In addition, his wife would not allow their daughter to get a wig like her dolly, despite her daughter being concerned about the hair loss. His wife’s rationale? That their daughter is “just as beautiful as anyone else”, thus not needing one.
While the dad shared his wife’s sentiments in teaching their child “to love who they are”, his perspective changed after their daughter expressed her concerns.
“If she wants a wig or hats or whatever to feel ‘normal’ then I want to do that for her (sic),” he wrote. “I just want my little girl to feel confident and beautiful.”
Alopecia in Children: What Is It?
Hair loss, or alopecia, happens not only in adults but in children as well.
It is an autoimmune disease whereby the immune system attacks the follicles from which hair grows. The disease may occur due to congenital or acquired conditions.
But whether it is having thinning hair or distinct bald spots, hair loss can be an unnerving experience.
Alopecia can present itself in different forms, which is dependent on the pattern of hair loss:
- Alopecia areata (bald patches form on the child’s scalp)
It typically presents itself as a circular patch with normal-appearing scalp skin. In some cases, it can further develop as hair loss in the eyebrows, eyelashes, and face, as well as other parts of the body.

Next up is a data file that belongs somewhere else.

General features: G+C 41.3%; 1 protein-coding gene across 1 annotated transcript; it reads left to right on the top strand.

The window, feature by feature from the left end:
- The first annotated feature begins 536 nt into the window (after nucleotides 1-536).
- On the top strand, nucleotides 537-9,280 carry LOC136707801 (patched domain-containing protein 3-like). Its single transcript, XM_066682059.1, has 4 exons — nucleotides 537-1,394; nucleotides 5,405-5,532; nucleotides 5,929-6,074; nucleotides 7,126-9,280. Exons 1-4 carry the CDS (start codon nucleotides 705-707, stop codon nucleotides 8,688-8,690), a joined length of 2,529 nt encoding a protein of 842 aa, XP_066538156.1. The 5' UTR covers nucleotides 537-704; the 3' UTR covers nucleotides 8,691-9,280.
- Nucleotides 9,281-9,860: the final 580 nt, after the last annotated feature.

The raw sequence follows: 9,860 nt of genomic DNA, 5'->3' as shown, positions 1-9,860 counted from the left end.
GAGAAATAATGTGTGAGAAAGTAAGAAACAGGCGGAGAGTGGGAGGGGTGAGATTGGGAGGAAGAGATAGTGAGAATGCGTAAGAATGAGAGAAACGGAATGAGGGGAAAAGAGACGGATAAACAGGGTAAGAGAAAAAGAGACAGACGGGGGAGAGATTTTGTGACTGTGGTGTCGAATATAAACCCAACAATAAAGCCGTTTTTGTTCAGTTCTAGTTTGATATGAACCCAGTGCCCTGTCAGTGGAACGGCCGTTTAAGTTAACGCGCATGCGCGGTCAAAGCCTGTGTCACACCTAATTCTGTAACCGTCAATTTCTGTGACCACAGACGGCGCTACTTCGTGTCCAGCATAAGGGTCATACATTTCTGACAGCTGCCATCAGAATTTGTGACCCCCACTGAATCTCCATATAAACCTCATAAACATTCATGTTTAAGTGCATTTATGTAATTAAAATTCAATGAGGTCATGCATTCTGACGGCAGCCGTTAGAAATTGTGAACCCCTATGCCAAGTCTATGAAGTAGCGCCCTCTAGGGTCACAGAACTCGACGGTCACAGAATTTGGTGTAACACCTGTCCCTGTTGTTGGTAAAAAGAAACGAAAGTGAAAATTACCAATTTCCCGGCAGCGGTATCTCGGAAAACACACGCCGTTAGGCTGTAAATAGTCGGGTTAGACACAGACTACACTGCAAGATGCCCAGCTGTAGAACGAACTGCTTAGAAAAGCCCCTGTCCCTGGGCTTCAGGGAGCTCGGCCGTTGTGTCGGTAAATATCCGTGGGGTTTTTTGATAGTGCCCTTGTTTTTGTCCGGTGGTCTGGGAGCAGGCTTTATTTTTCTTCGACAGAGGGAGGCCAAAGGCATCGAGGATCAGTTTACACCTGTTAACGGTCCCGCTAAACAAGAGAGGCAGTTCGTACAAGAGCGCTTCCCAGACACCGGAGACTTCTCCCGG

The condition can also develop slowly and resurface after years between its occurrence. Children with alopecia areata may also become totally bald.
Doctors usually diagnose alopecia areata by examining the child’s scalp. In doing so, they may remove a few hairs for examination under a microscope, which would see exclamation point hairs, yellow dots, and black dots.
- Alopecia totalis (all the hair on the scalp falls out)
Alopecia totalis involves the complete loss of all head hair—a more severe form of alopecia areata.
It may start as alopecia areata, with small patches of hair loss. Over time, these patches spread until the entire head becomes bald.
- Alopecia universalis (all the hair on the body falls out)
The most severe form of alopecia areata comes in the form of alopecia universalis, causing complete hair loss over the entire body.